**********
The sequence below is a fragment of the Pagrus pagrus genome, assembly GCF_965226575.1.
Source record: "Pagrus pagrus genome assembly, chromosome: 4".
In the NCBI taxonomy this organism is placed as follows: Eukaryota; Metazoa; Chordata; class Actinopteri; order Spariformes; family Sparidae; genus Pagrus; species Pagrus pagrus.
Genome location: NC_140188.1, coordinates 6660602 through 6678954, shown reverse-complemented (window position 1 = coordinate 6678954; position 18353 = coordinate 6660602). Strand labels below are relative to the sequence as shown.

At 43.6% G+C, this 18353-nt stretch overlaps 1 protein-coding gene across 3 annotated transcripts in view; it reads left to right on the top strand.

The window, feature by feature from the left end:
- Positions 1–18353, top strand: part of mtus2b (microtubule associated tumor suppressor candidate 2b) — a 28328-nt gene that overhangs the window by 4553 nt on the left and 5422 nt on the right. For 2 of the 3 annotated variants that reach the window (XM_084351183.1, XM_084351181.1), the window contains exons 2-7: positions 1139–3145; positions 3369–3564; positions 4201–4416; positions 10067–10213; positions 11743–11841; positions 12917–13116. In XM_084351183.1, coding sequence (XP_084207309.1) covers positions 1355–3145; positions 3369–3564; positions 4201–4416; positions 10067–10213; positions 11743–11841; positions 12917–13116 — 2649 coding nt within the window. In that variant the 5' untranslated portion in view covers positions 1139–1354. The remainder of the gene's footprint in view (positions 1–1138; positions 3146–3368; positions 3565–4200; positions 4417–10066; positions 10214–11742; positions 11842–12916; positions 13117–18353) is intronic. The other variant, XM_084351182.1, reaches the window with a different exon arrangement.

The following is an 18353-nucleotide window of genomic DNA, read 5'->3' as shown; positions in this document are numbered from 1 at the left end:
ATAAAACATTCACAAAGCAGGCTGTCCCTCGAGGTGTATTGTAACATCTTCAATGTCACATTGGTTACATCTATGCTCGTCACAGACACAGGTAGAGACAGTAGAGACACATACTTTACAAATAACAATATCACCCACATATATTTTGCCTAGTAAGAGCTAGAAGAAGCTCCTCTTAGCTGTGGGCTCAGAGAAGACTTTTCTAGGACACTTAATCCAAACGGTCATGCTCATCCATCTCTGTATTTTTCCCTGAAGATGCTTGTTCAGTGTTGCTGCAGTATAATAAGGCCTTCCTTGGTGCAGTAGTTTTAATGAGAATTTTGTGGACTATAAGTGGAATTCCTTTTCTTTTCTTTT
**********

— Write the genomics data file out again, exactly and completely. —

The sequence below is a fragment of the Pagrus pagrus genome, assembly GCF_965226575.1.
Source record: "Pagrus pagrus genome assembly, chromosome: 4".
In the NCBI taxonomy this organism is placed as follows: Eukaryota; Metazoa; Chordata; class Actinopteri; order Spariformes; family Sparidae; genus Pagrus; species Pagrus pagrus.
Genome location: NC_140188.1, coordinates 6660602 through 6678954, shown reverse-complemented (window position 1 = coordinate 6678954; position 18353 = coordinate 6660602). Strand labels below are relative to the sequence as shown.

At 43.6% G+C, this 18353-nt stretch overlaps 1 protein-coding gene across 3 annotated transcripts in view; it reads left to right on the top strand.

The window, feature by feature from the left end:
- Positions 1–18353, top strand: part of mtus2b (microtubule associated tumor suppressor candidate 2b) — a 28328-nt gene that overhangs the window by 4553 nt on the left and 5422 nt on the right. For 2 of the 3 annotated variants that reach the window (XM_084351183.1, XM_084351181.1), the window contains exons 2-7: positions 1139–3145; positions 3369–3564; positions 4201–4416; positions 10067–10213; positions 11743–11841; positions 12917–13116. In XM_084351183.1, coding sequence (XP_084207309.1) covers positions 1355–3145; positions 3369–3564; positions 4201–4416; positions 10067–10213; positions 11743–11841; positions 12917–13116 — 2649 coding nt within the window. In that variant the 5' untranslated portion in view covers positions 1139–1354. The remainder of the gene's footprint in view (positions 1–1138; positions 3146–3368; positions 3565–4200; positions 4417–10066; positions 10214–11742; positions 11842–12916; positions 13117–18353) is intronic. The other variant, XM_084351182.1, reaches the window with a different exon arrangement.

The following is an 18353-nucleotide window of genomic DNA, read 5'->3' as shown; positions in this document are numbered from 1 at the left end:
ATAAAACATTCACAAAGCAGGCTGTCCCTCGAGGTGTATTGTAACATCTTCAATGTCACATTGGTTACATCTATGCTCGTCACAGACACAGGTAGAGACAGTAGAGACACATACTTTACAAATAACAATATCACCCACATATATTTTGCCTAGTAAGAGCTAGAAGAAGCTCCTCTTAGCTGTGGGCTCAGAGAAGACTTTTCTAGGACACTTAATCCAAACGGTCATGCTCATCCATCTCTGTATTTTTCCCTGAAGATGCTTGTTCAGTGTTGCTGCAGTATAATAAGGCCTTCCTTGGTGCAGTAGTTTTAATGAGAATTTTGTGGACTATAAGTGGAATTCCTTTTCTTTTCTTTT